That squares with what psychologists have learned about how people experience traumatic events.
“What we know about trauma is that it does tend to trigger experiences that we’ve had either directly or indirectly that were similar or scary, and our central nervous system doesn’t really differentiate between necessarily what is happening now and some of the things that have happened in the past,” said Rick Ginsberg, a licensed psychologist and former president of the Colorado Psychological Association.
In the aftermath of a new shooting, that means people’s memories of past traumatic events rush back to them.
“It can be extremely overwhelming and distressing for people and dysregulating,” Ginsberg said.
Those stresses are compounded by the pandemic. Many people are living with a heightened awareness of risks as they also navigate death, illness, relationship strain and economic crisis. But Ginsberg said that people may not realize how much stress they’ve been carrying.
“People get habituated to stressful events … They persevere through them and they don’t really know how much it’s affecting them psychologically,” Ginsberg said. “So many of us have experienced incredible trauma and distress based on the pandemic alone. Now on top of that, people are experiencing the fear and the uncertainty about getting out in the world. And that is compounded of course, by these sorts of terrible events that happen.”
Ginsberg offered perspective on how people can care for their mental health right now.
Even if other people “have it worse,” pain is not relative:
“Everybody experiences pain and suffering and trauma in their own way, and it’s not really useful for any of us to try to compare that to anyone else’s. We’re all struggling through distress and trauma when we hear about things like this horrible and senseless shooting and other tragedies, and so really need to try to take care of ourselves, attend to our own emotions, understand what our own distress is as we go forward and try to be kind and gentle to ourselves.”
It can help to initiate conversations about how trauma is affecting you and ask people how they are feeling — including kids:
“We want to make sure that we’re giving ourselves and other people the opportunity to talk about things. And being able to talk or write or express our feelings is irrefutable. It just makes us healthier, especially around times of trauma. So I would say, ensure that you’re opening the doors for people to talk with one another, to talk with children.”
Distractions count as self-care:
“Practice a lot of self care. That can be everything from walking to exercise, to meditation, to creative expression, to writing things. Anything that falls into that self care category is wonderful, including distraction.”
It is important to be aware of the ways trauma may be affecting you, distress signals in your mood or body:
“This really runs the gamut from things that are almost undetectable to things that paralyze us… It can be anything from, you’re not sleeping as well as usual, you’re not as optimistic as you once were, you’re a little bit more irritable…to things that become more noticeable. So you’re being short with friends, family loved ones in your relationships. You’re having difficulty concentrating at work. If you find yourself relying on substances more, or any sort of compulsive behavior, that’s a sign that you’re looking for some calming sense or something that’s going to anesthetize you a little bit. And then on the upper end of those distress signals are things like major depression or anxiety attacks, a lot of avoidance of place, obsessing about things.”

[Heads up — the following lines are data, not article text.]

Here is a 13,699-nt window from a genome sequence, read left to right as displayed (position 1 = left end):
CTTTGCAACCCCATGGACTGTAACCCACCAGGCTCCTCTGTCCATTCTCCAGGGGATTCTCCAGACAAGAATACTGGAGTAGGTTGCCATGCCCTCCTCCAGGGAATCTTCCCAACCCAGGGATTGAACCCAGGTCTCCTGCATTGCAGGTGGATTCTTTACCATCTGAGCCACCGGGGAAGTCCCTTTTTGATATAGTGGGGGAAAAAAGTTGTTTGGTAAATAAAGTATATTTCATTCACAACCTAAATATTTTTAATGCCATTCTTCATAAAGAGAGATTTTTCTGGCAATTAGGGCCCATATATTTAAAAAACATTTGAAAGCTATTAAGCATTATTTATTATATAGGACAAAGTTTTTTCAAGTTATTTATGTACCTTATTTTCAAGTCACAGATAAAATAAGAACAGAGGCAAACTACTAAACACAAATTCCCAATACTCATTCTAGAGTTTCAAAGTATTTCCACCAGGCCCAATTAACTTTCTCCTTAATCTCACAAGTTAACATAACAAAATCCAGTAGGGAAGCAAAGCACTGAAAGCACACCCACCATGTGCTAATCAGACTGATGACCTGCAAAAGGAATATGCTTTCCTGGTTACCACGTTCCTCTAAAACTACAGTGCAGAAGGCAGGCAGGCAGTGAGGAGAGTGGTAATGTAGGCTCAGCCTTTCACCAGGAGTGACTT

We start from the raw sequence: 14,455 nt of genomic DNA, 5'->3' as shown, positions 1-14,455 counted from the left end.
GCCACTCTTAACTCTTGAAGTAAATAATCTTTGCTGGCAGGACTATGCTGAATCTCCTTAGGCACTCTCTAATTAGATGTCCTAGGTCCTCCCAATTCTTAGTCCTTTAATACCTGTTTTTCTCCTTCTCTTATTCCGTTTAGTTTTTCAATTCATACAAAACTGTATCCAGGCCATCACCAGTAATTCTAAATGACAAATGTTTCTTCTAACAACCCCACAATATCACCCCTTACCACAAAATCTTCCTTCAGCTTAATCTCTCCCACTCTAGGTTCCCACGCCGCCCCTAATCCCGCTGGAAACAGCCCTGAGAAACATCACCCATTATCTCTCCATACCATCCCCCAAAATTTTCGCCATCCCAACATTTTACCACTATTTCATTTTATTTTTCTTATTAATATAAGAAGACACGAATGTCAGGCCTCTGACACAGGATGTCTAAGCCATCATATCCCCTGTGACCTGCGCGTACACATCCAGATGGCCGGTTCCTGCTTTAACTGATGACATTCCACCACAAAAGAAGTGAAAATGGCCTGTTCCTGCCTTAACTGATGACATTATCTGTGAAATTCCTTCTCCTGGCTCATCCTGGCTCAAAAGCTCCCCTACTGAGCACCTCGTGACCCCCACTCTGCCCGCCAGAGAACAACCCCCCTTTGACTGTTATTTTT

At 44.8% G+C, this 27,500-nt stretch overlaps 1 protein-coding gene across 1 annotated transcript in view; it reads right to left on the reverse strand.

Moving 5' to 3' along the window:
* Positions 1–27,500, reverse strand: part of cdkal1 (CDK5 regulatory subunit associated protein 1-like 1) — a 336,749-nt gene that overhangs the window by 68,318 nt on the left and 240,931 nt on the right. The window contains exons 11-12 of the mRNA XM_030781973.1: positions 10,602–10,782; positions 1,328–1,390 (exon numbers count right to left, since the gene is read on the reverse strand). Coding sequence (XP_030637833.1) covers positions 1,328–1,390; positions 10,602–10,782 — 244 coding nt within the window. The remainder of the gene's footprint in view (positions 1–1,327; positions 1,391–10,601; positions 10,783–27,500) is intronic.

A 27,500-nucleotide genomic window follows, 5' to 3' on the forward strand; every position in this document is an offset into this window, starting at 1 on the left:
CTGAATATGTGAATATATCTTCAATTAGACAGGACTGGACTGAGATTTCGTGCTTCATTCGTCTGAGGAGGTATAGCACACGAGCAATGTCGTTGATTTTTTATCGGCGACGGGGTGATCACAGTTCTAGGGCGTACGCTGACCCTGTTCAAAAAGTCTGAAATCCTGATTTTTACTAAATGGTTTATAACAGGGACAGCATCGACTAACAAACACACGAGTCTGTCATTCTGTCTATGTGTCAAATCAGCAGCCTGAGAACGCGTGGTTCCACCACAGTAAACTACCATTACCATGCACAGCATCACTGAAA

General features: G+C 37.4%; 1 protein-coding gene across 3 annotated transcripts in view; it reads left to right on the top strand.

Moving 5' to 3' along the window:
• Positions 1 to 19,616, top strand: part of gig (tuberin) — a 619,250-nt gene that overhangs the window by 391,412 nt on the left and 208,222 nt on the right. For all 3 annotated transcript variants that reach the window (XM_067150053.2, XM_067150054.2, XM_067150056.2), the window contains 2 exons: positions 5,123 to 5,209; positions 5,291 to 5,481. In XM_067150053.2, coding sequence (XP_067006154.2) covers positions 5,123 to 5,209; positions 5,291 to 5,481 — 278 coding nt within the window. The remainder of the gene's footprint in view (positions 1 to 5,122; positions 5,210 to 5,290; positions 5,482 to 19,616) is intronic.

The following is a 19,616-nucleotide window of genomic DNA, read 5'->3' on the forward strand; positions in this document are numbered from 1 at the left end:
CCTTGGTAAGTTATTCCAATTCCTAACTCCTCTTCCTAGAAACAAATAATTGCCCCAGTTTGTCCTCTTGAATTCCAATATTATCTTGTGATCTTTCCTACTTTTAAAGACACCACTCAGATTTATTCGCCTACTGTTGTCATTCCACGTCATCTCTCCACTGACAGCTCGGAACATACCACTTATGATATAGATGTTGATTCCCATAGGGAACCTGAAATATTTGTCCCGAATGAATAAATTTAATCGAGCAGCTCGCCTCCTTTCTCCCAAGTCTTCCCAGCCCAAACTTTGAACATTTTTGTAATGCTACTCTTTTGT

You may feel uneasy in places you go routinely, that’s normal:
“Anything from apprehension to some trepidation to outright fear of going out into the world and places that you might visit regularly is really normal in these sorts of situations. It can range from anything from psychologically feeling a little bit more irritable to feeling some muscle tension, to actually being short of breath and having something that feels like a panic attack or an outright panic attack. So the first advice that I think clinicians give people is to really be aware of what it is that they’re experiencing physically as well as emotionally and then to take your time exposing yourself to these new situations.
You may benefit from professional help, whether you’re feeling “really stuck” or reaching out proactively:
Ginsberg said that primary care physicians can be a good place to start for advice on finding a mental health clinician. He also recommended county and city community health centers, as well as looking for licensed counselors in online directories, including the Colorado Psychological Association.
A few other resources
Colorado Crisis Services: This statewide behavioral health crisis response system offers residents mental health, substance use or emotional crisis help, information and referrals. Providing free, confidential support via phone, text or walk-in, 24/7/365, regardless of ability to pay. — 844-493-8255, or text “TALK” to 38255
Community Reach Center: Helping to address mental health concerns — including depression and anxiety, grief and loss, substance use disorder, bipolar disorder, schizophrenia or upset related to a traumatic event. — 303-853-3500
Boulder Community Health — Behavioral Health: Treating a wide variety of child, adolescent, and adult behavioral, emotional and substance abuse disorders in Boulder. — 303-415-4299
Denver Health — Behavioral Health: Treating a wide variety of child, adolescent, and adult behavioral, emotional and substance abuse disorders in Denver. — 303-602-4851